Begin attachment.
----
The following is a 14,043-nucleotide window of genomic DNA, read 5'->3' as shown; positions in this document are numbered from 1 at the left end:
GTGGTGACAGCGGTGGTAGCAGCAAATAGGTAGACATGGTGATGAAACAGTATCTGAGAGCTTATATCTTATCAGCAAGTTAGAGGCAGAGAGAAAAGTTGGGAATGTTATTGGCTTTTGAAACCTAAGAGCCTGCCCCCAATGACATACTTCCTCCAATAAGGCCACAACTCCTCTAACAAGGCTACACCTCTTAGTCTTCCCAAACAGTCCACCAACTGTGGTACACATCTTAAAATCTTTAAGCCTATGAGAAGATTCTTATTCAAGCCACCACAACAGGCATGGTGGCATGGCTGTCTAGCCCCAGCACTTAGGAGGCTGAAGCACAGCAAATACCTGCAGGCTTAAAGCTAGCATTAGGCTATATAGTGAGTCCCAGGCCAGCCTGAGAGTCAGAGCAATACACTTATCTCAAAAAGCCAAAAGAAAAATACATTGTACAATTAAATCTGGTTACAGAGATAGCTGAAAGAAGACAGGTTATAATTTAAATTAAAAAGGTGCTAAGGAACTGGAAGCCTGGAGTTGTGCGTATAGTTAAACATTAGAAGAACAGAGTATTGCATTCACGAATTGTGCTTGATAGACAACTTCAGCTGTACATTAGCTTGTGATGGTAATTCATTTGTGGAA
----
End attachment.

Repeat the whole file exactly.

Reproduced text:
The following is a 14,043-nucleotide window of genomic DNA, read 5'->3' as shown; positions in this document are numbered from 1 at the left end:
GTGGTGACAGCGGTGGTAGCAGCAAATAGGTAGACATGGTGATGAAACAGTATCTGAGAGCTTATATCTTATCAGCAAGTTAGAGGCAGAGAGAAAAGTTGGGAATGTTATTGGCTTTTGAAACCTAAGAGCCTGCCCCCAATGACATACTTCCTCCAATAAGGCCACAACTCCTCTAACAAGGCTACACCTCTTAGTCTTCCCAAACAGTCCACCAACTGTGGTACACATCTTAAAATCTTTAAGCCTATGAGAAGATTCTTATTCAAGCCACCACAACAGGCATGGTGGCATGGCTGTCTAGCCCCAGCACTTAGGAGGCTGAAGCACAGCAAATACCTGCAGGCTTAAAGCTAGCATTAGGCTATATAGTGAGTCCCAGGCCAGCCTGAGAGTCAGAGCAATACACTTATCTCAAAAAGCCAAAAGAAAAATACATTGTACAATTAAATCTGGTTACAGAGATAGCTGAAAGAAGACAGGTTATAATTTAAATTAAAAAGGTGCTAAGGAACTGGAAGCCTGGAGTTGTGCGTATAGTTAAACATTAGAAGAACAGAGTATTGCATTCACGAATTGTGCTTGATAGACAACTTCAGCTGTACATTAGCTTGTGATGGTAATTCATTTGTGGAA